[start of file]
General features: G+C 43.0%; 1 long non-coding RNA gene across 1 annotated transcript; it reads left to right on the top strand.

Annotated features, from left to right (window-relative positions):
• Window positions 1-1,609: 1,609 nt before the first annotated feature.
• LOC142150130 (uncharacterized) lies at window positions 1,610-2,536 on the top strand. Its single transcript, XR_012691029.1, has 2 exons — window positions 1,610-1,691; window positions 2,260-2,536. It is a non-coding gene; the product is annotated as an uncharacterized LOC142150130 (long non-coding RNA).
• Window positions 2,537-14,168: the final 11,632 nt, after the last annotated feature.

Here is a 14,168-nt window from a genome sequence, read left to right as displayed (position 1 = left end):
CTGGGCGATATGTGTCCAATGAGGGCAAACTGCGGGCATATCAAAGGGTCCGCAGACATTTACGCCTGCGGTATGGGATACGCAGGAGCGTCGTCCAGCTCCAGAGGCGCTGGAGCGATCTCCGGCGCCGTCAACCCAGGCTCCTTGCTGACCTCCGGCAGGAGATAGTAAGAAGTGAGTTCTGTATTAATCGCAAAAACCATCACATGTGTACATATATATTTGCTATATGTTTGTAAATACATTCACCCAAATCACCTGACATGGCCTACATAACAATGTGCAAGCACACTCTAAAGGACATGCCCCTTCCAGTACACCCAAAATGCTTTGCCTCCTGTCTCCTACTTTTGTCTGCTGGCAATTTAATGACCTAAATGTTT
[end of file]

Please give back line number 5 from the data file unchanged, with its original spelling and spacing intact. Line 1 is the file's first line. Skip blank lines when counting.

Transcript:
• Window positions 2,537-14,168: the final 11,632 nt, after the last annotated feature.